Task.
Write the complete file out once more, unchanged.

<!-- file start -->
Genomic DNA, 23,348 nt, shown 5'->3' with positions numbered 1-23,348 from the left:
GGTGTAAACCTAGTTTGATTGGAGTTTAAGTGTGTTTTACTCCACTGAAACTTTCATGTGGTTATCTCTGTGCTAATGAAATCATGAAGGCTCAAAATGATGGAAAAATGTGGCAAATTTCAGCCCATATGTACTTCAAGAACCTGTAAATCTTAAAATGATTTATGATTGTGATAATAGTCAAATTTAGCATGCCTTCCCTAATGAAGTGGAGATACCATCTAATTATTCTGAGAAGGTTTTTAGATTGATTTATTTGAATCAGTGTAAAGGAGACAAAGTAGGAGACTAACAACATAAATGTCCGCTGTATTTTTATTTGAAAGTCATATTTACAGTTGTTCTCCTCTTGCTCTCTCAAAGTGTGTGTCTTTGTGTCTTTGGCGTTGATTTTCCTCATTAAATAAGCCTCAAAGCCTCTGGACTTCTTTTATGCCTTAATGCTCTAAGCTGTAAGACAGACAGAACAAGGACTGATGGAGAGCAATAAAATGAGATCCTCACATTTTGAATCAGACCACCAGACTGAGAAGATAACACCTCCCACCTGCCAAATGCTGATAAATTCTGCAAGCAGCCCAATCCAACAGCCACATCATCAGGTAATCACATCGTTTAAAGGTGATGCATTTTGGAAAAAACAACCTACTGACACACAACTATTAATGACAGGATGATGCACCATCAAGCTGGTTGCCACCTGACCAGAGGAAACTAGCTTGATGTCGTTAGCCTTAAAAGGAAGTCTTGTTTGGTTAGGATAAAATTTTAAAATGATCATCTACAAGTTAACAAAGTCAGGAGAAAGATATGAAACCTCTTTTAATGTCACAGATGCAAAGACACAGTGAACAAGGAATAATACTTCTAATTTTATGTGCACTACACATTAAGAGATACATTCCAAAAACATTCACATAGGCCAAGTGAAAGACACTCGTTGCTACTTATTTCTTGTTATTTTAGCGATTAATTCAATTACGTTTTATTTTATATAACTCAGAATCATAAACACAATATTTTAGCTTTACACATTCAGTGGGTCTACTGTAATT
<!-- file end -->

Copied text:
Genomic DNA, 23,348 nt, shown 5'->3' with positions numbered 1-23,348 from the left:
GGTGTAAACCTAGTTTGATTGGAGTTTAAGTGTGTTTTACTCCACTGAAACTTTCATGTGGTTATCTCTGTGCTAATGAAATCATGAAGGCTCAAAATGATGGAAAAATGTGGCAAATTTCAGCCCATATGTACTTCAAGAACCTGTAAATCTTAAAATGATTTATGATTGTGATAATAGTCAAATTTAGCATGCCTTCCCTAATGAAGTGGAGATACCATCTAATTATTCTGAGAAGGTTTTTAGATTGATTTATTTGAATCAGTGTAAAGGAGACAAAGTAGGAGACTAACAACATAAATGTCCGCTGTATTTTTATTTGAAAGTCATATTTACAGTTGTTCTCCTCTTGCTCTCTCAAAGTGTGTGTCTTTGTGTCTTTGGCGTTGATTTTCCTCATTAAATAAGCCTCAAAGCCTCTGGACTTCTTTTATGCCTTAATGCTCTAAGCTGTAAGACAGACAGAACAAGGACTGATGGAGAGCAATAAAATGAGATCCTCACATTTTGAATCAGACCACCAGACTGAGAAGATAACACCTCCCACCTGCCAAATGCTGATAAATTCTGCAAGCAGCCCAATCCAACAGCCACATCATCAGGTAATCACATCGTTTAAAGGTGATGCATTTTGGAAAAAACAACCTACTGACACACAACTATTAATGACAGGATGATGCACCATCAAGCTGGTTGCCACCTGACCAGAGGAAACTAGCTTGATGTCGTTAGCCTTAAAAGGAAGTCTTGTTTGGTTAGGATAAAATTTTAAAATGATCATCTACAAGTTAACAAAGTCAGGAGAAAGATATGAAACCTCTTTTAATGTCACAGATGCAAAGACACAGTGAACAAGGAATAATACTTCTAATTTTATGTGCACTACACATTAAGAGATACATTCCAAAAACATTCACATAGGCCAAGTGAAAGACACTCGTTGCTACTTATTTCTTGTTATTTTAGCGATTAATTCAATTACGTTTTATTTTATATAACTCAGAATCATAAACACAATATTTTAGCTTTACACATTCAGTGGGTCTACTGTAATT